An American Scientist says there's a need for careful monitoring before, during and after the impending deep seabed mining off the shores of Papua New Guinea.
Penn State University biology professor, Charles Fisher, says this will provide the hard data that will guide responsible deep seabed mining practices.
He told a recent meeting of the Pacific Geoscience Commission, SOPAC, that mining activities planned with conservation in mind might have little long-term effect on the animal life found where deep seabed minerals lie.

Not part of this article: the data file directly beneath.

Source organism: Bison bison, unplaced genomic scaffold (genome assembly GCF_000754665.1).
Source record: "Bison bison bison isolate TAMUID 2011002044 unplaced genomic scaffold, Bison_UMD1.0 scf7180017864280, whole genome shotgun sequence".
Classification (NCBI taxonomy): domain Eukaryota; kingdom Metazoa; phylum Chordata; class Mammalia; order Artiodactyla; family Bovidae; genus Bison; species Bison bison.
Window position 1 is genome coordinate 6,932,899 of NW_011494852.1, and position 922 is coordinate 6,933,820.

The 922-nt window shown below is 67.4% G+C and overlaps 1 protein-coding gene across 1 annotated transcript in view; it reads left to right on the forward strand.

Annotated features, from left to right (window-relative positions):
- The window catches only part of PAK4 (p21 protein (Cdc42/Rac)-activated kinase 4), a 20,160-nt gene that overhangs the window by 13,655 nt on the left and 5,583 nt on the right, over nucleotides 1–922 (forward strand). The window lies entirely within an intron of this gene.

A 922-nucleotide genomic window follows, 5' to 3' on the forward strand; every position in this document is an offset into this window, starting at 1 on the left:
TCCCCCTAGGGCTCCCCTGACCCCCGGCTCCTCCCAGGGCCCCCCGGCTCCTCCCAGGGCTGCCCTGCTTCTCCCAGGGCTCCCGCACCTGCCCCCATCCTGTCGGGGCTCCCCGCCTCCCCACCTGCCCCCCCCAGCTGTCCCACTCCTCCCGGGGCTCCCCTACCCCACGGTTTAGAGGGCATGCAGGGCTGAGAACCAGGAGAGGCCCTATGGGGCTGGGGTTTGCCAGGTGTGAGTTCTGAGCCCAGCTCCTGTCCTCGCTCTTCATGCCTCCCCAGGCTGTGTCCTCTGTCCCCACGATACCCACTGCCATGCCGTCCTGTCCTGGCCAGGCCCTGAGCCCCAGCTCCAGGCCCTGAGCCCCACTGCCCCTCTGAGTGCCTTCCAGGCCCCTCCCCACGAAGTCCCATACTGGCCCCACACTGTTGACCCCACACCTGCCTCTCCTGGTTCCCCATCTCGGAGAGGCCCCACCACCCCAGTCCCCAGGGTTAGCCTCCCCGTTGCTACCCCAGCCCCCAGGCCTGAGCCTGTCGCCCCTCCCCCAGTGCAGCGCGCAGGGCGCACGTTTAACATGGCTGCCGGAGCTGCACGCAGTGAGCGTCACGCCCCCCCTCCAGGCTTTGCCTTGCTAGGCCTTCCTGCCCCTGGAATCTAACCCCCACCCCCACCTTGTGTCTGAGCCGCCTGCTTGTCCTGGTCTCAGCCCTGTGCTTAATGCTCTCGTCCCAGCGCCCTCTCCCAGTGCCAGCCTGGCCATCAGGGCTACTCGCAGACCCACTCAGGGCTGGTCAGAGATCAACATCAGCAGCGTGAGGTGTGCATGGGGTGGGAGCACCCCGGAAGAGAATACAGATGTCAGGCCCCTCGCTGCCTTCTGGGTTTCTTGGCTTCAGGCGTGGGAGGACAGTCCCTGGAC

But Dr Fisher says poorly planned or intense mining activity could have devastating effects on the fauna, especially on relatively rare species or isolated populations.
He says in the deep, dark environment at depths of around 2,000 metres, in often highly acidic waters, creatures have evolved that are not dependent upon sunlight for the manufacture of their food.